Taking all of this into account, we have considered whether there is a public interest in disclosing the information you have requested at this time. However, in light of the risks and likely prejudice identified, we do not consider there is any significant public interest to be served in disclosing the information you have requested. We therefore consider the public interest in maintaining the exemption under section 31(1)(g) outweighs the public interest in disclosing the information.
Section 43(2) of the FoIA
We also consider the information you have requested falls within the exemption provided for under section 43(2) of the FoIA.
Section 43(2) provides that information is exempt if its disclosure would, or would be likely to, prejudice the commercial interests of any person. We consider that disclosure of the names of the schemes which are the subjects of either anti-avoidance or funding investigations would be likely to prejudice the commercial interests of those schemes and the associated employers. Naming a scheme in this connection runs the risk that some element of wrong doing would be assumed notwithstanding any statement to the contrary by TPR. This may risk causing them difficulty in relation to their commercial activities which would be an unfortunate consequence based purely on an investigation by TPR having taken place. This is a prejudice that is unwarranted and/or unintended.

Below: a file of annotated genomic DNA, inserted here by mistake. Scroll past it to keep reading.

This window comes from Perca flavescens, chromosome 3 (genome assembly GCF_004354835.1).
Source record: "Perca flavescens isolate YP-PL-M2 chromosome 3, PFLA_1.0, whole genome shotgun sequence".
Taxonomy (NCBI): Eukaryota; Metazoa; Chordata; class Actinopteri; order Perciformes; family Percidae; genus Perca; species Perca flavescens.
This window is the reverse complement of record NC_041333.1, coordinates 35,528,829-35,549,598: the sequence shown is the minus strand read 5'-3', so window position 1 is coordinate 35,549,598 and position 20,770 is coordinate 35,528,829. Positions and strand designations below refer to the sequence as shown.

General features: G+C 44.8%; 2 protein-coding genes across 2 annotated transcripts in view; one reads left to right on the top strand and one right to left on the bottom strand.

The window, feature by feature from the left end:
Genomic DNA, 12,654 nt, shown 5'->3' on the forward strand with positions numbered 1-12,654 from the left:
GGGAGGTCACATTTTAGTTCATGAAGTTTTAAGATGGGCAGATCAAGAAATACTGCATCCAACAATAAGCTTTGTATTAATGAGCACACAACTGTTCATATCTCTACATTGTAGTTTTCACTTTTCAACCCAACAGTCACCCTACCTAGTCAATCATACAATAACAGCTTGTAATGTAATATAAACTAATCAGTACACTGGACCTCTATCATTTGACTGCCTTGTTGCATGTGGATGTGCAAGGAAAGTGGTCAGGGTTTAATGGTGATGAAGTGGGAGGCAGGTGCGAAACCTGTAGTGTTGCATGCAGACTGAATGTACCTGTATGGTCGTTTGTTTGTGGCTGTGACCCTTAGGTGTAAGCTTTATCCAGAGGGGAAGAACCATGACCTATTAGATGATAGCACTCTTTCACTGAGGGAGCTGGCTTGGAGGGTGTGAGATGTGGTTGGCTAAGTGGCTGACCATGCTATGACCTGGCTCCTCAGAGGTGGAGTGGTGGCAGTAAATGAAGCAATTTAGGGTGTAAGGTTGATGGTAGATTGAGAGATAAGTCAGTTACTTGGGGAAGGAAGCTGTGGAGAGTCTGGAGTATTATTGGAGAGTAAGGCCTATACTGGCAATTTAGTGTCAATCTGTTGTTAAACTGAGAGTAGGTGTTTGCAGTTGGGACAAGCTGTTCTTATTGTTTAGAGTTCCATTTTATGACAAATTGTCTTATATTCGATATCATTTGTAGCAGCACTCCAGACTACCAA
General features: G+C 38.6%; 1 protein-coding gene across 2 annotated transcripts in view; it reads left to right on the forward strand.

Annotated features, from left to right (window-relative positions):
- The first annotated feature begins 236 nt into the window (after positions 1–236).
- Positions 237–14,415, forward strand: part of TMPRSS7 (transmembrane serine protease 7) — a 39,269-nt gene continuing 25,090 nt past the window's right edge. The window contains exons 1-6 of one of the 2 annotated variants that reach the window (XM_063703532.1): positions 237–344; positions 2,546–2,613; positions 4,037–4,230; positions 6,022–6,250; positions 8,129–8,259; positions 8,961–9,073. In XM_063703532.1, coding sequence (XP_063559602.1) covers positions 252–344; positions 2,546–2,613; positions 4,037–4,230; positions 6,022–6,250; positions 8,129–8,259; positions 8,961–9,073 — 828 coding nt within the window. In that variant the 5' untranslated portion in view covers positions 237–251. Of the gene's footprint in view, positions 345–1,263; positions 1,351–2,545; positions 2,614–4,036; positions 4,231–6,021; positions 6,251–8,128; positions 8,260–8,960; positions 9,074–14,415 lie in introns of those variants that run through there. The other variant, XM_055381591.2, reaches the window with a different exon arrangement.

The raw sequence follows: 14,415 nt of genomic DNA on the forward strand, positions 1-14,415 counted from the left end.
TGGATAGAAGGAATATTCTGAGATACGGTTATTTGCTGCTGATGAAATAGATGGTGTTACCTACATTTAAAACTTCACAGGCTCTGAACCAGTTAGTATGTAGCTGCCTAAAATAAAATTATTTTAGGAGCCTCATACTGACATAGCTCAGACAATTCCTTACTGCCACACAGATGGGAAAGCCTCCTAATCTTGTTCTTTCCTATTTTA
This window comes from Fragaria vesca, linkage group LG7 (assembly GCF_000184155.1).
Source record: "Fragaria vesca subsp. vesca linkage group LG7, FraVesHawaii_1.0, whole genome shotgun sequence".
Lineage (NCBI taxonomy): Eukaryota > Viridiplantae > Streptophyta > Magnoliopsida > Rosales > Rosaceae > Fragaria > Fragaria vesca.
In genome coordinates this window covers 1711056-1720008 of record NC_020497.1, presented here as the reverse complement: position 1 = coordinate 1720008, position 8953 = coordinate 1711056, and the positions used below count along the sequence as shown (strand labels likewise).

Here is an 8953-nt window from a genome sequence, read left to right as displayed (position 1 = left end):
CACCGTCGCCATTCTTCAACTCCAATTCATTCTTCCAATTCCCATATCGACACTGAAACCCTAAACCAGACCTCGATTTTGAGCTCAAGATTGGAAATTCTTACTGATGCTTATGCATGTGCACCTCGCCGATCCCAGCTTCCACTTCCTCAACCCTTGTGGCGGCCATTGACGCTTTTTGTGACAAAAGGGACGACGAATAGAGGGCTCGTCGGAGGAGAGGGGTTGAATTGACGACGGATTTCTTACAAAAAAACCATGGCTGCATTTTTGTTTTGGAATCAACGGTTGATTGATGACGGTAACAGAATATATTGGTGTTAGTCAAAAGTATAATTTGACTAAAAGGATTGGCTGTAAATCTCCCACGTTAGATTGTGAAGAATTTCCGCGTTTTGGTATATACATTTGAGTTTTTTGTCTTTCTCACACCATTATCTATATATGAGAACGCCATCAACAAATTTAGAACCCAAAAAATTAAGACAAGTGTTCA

In these circumstances, we consider the commercial interest exemption is engaged. For the avoidance of doubt, we would add that we understand that information cannot be withheld simply because it would cause embarrassment. However, that is not what is being asserted here, rather that there is a real risk of harm to these schemes’ and employers’ commercial interests which would not be warranted or intended, and therefore would be unfair if we were to disclose their names as requested.
We believe that it would be likely to prejudice the commercial interests of those schemes and the associated employers that we have investigated if we were to disclose the information you have requested. Given that one of our statutory objectives is to protect the benefits of members of pension schemes, disclosing information in a way which could damage the interest of pension schemes and in turn members’ benefits would be contrary to the achievement of that statutory objective.
We consider there is an overriding public interest in protecting members’ benefits and in TPR being able to achieve its statutory objective to protect members’ benefits which outweighs the public interest in publication of the information on scheme names in these circumstances.
In relation to this aspect of your request therefore, we consider that the public interest in maintaining the exemption outweighs the public interest in disclosing the names you have requested.
Section 44(1)(a) of the FoIA